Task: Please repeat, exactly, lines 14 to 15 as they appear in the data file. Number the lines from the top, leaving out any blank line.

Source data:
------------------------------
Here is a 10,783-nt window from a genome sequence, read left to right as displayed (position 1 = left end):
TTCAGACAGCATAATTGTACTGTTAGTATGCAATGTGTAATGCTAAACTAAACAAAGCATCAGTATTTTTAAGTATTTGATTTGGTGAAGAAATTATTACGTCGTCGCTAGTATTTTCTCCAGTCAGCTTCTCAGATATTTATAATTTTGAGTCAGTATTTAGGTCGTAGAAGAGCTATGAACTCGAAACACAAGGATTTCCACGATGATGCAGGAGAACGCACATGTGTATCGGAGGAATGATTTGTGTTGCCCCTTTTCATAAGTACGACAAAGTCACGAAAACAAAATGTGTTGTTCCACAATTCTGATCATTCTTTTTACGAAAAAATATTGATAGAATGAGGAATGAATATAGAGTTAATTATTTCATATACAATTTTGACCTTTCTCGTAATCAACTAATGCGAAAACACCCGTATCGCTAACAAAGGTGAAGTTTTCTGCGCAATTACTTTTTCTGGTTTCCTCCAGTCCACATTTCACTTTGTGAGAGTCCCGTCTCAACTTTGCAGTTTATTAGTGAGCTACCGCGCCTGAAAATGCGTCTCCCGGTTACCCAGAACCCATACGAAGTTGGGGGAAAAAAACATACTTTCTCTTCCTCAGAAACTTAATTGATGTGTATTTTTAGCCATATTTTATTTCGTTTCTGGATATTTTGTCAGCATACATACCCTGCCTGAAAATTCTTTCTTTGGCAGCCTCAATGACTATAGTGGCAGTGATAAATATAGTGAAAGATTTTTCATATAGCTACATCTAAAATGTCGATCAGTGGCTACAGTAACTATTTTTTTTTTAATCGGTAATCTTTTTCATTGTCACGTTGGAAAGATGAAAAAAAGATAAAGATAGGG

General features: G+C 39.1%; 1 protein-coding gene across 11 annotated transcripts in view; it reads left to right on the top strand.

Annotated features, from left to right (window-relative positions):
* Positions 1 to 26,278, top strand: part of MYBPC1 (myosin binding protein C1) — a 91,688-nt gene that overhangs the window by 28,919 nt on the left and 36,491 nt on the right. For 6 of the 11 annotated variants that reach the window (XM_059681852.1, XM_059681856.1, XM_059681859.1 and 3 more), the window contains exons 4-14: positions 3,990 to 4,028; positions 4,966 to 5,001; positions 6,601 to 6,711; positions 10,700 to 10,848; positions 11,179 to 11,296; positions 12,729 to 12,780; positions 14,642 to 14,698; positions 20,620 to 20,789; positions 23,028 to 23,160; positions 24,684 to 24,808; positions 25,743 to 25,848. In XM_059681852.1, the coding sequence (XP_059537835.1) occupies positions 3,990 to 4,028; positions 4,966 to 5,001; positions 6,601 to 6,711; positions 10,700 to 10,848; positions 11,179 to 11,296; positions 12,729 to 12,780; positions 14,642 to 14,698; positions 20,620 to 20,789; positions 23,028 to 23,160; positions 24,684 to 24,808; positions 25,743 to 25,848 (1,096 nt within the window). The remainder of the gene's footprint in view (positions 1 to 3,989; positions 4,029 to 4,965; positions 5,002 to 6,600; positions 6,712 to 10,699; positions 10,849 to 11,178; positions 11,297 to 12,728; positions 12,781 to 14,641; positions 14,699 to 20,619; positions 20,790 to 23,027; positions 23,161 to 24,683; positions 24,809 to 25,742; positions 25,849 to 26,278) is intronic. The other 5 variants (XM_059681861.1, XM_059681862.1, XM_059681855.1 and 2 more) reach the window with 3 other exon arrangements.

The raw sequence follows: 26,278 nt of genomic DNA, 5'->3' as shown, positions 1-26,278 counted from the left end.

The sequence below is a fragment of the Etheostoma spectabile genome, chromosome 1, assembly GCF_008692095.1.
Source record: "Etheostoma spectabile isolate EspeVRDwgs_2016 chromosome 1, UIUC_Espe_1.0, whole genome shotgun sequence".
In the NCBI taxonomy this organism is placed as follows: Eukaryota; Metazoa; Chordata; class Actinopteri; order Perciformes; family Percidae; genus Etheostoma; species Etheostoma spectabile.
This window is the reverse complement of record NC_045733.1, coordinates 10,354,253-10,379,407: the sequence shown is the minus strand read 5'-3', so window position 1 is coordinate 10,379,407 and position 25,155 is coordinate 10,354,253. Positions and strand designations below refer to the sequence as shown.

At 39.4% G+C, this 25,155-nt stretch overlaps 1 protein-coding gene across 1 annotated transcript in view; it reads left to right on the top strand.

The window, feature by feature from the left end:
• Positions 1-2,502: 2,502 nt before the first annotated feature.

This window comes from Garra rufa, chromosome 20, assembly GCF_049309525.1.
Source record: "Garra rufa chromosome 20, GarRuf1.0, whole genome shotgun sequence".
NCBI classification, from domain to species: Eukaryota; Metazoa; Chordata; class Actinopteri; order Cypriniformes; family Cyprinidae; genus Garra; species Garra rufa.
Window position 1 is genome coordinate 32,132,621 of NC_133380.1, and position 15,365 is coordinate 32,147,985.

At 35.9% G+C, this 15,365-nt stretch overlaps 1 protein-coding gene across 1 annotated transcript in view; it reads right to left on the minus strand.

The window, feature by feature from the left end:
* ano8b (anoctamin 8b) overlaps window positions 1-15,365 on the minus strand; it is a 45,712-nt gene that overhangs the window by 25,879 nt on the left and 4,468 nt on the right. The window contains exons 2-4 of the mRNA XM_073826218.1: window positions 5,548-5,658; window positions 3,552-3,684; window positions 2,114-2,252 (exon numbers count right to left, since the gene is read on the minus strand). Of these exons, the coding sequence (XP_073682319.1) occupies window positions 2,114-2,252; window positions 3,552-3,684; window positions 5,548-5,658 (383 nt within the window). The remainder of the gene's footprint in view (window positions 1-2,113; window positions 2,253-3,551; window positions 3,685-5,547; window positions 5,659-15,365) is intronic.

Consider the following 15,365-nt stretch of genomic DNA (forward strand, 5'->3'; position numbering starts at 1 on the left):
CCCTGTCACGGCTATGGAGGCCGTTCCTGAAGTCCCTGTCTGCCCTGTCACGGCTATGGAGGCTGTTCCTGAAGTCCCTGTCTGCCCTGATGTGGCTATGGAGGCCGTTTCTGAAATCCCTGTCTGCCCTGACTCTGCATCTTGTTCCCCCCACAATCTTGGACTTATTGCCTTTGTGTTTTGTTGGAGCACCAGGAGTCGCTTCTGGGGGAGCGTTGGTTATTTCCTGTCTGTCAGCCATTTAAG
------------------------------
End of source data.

This window comes from Garra rufa, chromosome 20, assembly GCF_049309525.1.
Source record: "Garra rufa chromosome 20, GarRuf1.0, whole genome shotgun sequence".